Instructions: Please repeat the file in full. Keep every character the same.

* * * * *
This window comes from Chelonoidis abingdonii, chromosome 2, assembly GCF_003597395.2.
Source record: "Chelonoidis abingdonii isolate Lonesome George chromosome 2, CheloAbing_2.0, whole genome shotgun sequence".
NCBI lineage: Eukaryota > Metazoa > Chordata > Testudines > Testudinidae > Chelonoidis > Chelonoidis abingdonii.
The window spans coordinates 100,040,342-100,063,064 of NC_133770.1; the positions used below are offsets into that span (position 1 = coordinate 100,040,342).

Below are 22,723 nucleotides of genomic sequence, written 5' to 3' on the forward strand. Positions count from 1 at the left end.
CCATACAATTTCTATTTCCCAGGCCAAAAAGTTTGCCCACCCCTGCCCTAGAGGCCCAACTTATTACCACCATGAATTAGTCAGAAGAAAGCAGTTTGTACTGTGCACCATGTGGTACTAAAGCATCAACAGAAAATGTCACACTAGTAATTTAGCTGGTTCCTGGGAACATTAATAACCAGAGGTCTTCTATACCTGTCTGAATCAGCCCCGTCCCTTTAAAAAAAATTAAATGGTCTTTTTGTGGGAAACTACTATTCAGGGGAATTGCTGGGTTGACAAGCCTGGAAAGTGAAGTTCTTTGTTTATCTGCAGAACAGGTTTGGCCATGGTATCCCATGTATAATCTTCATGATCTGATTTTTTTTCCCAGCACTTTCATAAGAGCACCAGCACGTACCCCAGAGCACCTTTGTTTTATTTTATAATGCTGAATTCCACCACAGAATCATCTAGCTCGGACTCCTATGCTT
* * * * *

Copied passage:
This window comes from Chelonoidis abingdonii, chromosome 2, assembly GCF_003597395.2.
Source record: "Chelonoidis abingdonii isolate Lonesome George chromosome 2, CheloAbing_2.0, whole genome shotgun sequence".
NCBI lineage: Eukaryota > Metazoa > Chordata > Testudines > Testudinidae > Chelonoidis > Chelonoidis abingdonii.
The window spans coordinates 100,040,342-100,063,064 of NC_133770.1; the positions used below are offsets into that span (position 1 = coordinate 100,040,342).

Below are 22,723 nucleotides of genomic sequence, written 5' to 3' on the forward strand. Positions count from 1 at the left end.
CCATACAATTTCTATTTCCCAGGCCAAAAAGTTTGCCCACCCCTGCCCTAGAGGCCCAACTTATTACCACCATGAATTAGTCAGAAGAAAGCAGTTTGTACTGTGCACCATGTGGTACTAAAGCATCAACAGAAAATGTCACACTAGTAATTTAGCTGGTTCCTGGGAACATTAATAACCAGAGGTCTTCTATACCTGTCTGAATCAGCCCCGTCCCTTTAAAAAAAATTAAATGGTCTTTTTGTGGGAAACTACTATTCAGGGGAATTGCTGGGTTGACAAGCCTGGAAAGTGAAGTTCTTTGTTTATCTGCAGAACAGGTTTGGCCATGGTATCCCATGTATAATCTTCATGATCTGATTTTTTTTCCCAGCACTTTCATAAGAGCACCAGCACGTACCCCAGAGCACCTTTGTTTTATTTTATAATGCTGAATTCCACCACAGAATCATCTAGCTCGGACTCCTATGCTT